La prise de la Bastille

One of our neighbours popped round a couple of days ago, and not only did he overhear Louis Catorze’s tormenting of Oscar 2 weekends back, but the little sod has, on numerous occasions, broken into his house. Through an UPPER FLOOR window. 

And, on the most recent occasion, a member of his family found him pitter-pattering around their landing, screaming, because said window had been shut and he couldn’t get back out. 

“Mortified” doesn’t even BEGIN to describe how Cat Daddy and I felt upon learning this news. And “mystified” would have been our second adjective of choice, had we not remembered what used to happen in our previous home when we were attempting to train Catorze to use the cat flap. Long story short: he wasn’t having any of it and, instead, chose the Mission Impossible route in and out via next door’s fence, their conservatory roof and our upstairs bathroom window. During one outward (we assume) journey he even managed to get a large bottle of mouthwash stuck in the slats of the Venetian blind. To this day, we have no idea how he did this.

We also recalled that, just like his big brother, Luther, Sa Majesté was a master of going into places where he had no business being. Our next-door neighbour at the time would often text me saying, “There’s a black cat in my house. Is it yours?” And, when the texts stopped, I assumed it meant that Catorze was no longer impinging but, in actual fact, the neighbour had simply got to know him so there was no need to ask me if he were mine. The same lady also once heard scrabbling around under her bed and thought she had mice but, when she looked, it was Catorze.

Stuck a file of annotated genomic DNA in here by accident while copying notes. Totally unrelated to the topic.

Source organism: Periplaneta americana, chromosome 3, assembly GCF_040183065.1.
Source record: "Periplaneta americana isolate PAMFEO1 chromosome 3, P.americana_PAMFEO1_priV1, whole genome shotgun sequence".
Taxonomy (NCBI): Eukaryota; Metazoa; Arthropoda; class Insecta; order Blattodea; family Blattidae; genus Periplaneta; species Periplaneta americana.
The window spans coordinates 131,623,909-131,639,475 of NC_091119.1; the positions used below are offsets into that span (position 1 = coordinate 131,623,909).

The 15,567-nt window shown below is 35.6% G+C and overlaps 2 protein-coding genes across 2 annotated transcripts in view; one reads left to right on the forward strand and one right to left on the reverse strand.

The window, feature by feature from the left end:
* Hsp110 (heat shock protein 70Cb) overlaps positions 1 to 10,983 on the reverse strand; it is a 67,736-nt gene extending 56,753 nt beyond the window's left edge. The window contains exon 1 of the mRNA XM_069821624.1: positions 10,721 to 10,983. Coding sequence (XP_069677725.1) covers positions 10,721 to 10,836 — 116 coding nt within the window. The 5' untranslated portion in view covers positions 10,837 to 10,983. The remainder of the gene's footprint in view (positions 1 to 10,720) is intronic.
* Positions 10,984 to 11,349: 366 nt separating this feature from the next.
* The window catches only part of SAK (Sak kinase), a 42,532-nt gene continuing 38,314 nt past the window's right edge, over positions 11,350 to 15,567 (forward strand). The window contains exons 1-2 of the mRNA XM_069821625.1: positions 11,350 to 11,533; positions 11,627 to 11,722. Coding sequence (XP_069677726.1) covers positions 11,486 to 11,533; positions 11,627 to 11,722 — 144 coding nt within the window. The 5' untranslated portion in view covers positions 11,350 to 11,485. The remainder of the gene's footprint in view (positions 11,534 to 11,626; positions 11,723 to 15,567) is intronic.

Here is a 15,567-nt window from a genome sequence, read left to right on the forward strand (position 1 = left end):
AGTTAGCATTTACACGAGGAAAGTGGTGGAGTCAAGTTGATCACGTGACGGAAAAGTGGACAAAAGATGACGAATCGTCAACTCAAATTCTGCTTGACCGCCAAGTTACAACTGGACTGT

So now that we know HOW, the only question is WHY the little sod would break into a house that has traces of dog in it, that doesn’t have a supply of food (both of which should make it less attractive to an impinging cat) and that is occupied mainly by ladies (which should make it less attractive to Catorze). And I don’t suppose there’s much we can do to stop him. We are just lucky that we have patient, understanding neighbours who like us. 

Cat Daddy: “For now. Our neighbours like us FOR NOW.”

This photo was taken last month but I love it because it sums up Le Roi’s arrogant and entitled attitude, surveying his Château and all the neighbours’ adjoining Châteaux which, it seems, are also his Châteaux:

5 thoughts on “La prise de la Bastille

      1. Perhaps Le Roi has some Russian in his background. There’s a saying that I don’t know to spell in Russian on an English keyboard, but it goes: What’s mine is mine and what’s yours in mine.”

        Liked by 2 people

  1. Yes, Catorze sounds like the sort of cat that I would have no trouble getting along with. As you probably know, cats are famous for their curiosity, though I agree the have much less curiosity regarding dogs… But aside from that, most don’t believe that the shortest distance between two points is a straight line. When going anywhere, they like to take the inspiring path. So I can see why he would go in the way you described, but as for the trick of passing the bottle through the blinds… I have no idea. A pleasure visiting you and your friends. Where am I? Is this France?

    Liked by 1 person

    1. We are in London, U.K., not France. So Catorze is a bit of an impostor. But I’m sure that if you went through the ancestry of most monarchs through history, they would surprise you! Thank you for your lovely comments! 🇫🇷🌞👑

      Liked by 1 person

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